By: Jenna Russell
On January 7, 2020, Chief U.S. Bankruptcy Judge Cecelia G. Morris took the unprecedented step of discharging over $221,300 in student debt after finding the financial obligation imposed an undue hardship on the petitioner. Education Credit Management Corporation (“ECMC”), the loan servicer, has appealed the judgment. The decision, if upheld by the Southern District of New York, could have major repercussions for both participants in the student loan asset-backed securities (“SLABS”) market as well as the 44 million American borrowers carrying $1.5 trillion in student loan debt.
Kevin J. Rosenburg, the petitioner, is a Navy veteran and a 2004 graduate of Cardozo Law School. Upon consolidation of his student debt shortly after graduation, the principal amount was $116,464. By the time of this case, that number had ballooned to $221,385 despite missing few payments over a ten year period. He reported a negative monthly income when he filed for chapter 7 bankruptcy in 2018.
ECMC argues that Rosenberg, despite being a licensed attorney, did not put forth a good faith effort to meet his debt obligations, asserting that “[i]nstead of pursuing those opportunities available to him, and paying back his taxpayer-backed federal student loans, Plaintiff, for the past 10 years, has held various positions in the outdoor adventure industry, including starting up and running his own tour guide business.” In appeal, the loan servicer further contends that “[i]nability to pay one’s debts by itself cannot be sufficient to establish an undue hardship; otherwise all bankruptcy litigants would have an undue hardship.”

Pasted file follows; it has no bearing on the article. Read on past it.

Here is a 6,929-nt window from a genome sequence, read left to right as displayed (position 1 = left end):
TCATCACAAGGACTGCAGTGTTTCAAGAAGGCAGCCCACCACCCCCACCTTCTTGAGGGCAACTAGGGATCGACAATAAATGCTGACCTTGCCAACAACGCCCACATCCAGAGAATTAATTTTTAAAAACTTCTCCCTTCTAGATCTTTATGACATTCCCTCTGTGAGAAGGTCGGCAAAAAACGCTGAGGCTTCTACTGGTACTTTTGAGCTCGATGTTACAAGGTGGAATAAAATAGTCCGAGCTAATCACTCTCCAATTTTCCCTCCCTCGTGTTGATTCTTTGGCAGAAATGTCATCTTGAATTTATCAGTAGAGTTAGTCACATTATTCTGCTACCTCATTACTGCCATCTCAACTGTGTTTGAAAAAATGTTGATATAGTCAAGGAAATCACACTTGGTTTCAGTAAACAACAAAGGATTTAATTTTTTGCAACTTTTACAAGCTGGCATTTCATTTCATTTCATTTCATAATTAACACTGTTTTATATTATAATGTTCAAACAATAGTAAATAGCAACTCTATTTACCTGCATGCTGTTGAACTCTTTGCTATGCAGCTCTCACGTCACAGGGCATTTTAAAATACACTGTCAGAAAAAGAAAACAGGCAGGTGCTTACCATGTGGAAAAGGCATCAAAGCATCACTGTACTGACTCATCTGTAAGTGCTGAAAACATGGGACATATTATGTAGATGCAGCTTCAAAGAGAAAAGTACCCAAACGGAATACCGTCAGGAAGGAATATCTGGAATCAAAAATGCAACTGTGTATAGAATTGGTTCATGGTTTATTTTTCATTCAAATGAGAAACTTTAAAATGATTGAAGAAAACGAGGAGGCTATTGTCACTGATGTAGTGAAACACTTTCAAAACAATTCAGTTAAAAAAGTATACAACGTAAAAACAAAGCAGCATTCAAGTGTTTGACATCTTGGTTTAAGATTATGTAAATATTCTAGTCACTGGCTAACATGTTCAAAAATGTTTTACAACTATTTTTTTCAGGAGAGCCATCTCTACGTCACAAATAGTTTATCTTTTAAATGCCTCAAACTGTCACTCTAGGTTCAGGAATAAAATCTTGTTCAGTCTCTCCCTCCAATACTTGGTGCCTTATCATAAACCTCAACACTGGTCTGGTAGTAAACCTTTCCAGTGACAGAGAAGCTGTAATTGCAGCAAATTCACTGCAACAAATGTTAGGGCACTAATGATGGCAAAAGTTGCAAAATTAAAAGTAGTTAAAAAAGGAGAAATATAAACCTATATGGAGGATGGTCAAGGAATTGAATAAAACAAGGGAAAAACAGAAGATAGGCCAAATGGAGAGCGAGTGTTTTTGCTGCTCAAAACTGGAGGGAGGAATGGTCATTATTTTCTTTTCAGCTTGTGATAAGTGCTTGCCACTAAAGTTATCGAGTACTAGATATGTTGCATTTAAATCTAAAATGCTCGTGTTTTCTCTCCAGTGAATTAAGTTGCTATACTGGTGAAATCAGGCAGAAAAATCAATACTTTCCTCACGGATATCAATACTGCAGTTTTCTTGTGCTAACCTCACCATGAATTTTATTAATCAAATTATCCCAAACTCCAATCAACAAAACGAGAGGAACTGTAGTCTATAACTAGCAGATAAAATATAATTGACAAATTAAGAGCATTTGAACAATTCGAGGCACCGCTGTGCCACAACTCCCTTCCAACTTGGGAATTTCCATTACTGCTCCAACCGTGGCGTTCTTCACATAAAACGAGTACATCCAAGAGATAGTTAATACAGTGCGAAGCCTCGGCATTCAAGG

Judge Morris’ decision hinged on a liberal application of a three-part test used in most circuits to assess “hardship.” Before 1976, student loans could be discharged through bankruptcy. Over time, Congress tightened the restrictions allowing such relief until, finally, George W. Bush signed the Bankruptcy Abuse Prevention and Consumer Protection Act in 2005. The law carves out cases of “hardship” which In re Brunner would later define in a three-pronged analysis (“the Brunner test”). The Brunner test requires that: (1) the borrower has extenuating circumstances creating a hardship; (2) those circumstances are likely to continue for duration of the loan term; and (3) the borrower has made a good faith attempt to repay the loan. Although it’s not impossible to obtain bankruptcy relief for student loan debt, it has proven difficult because a stringent application of the “undue hardship” standard.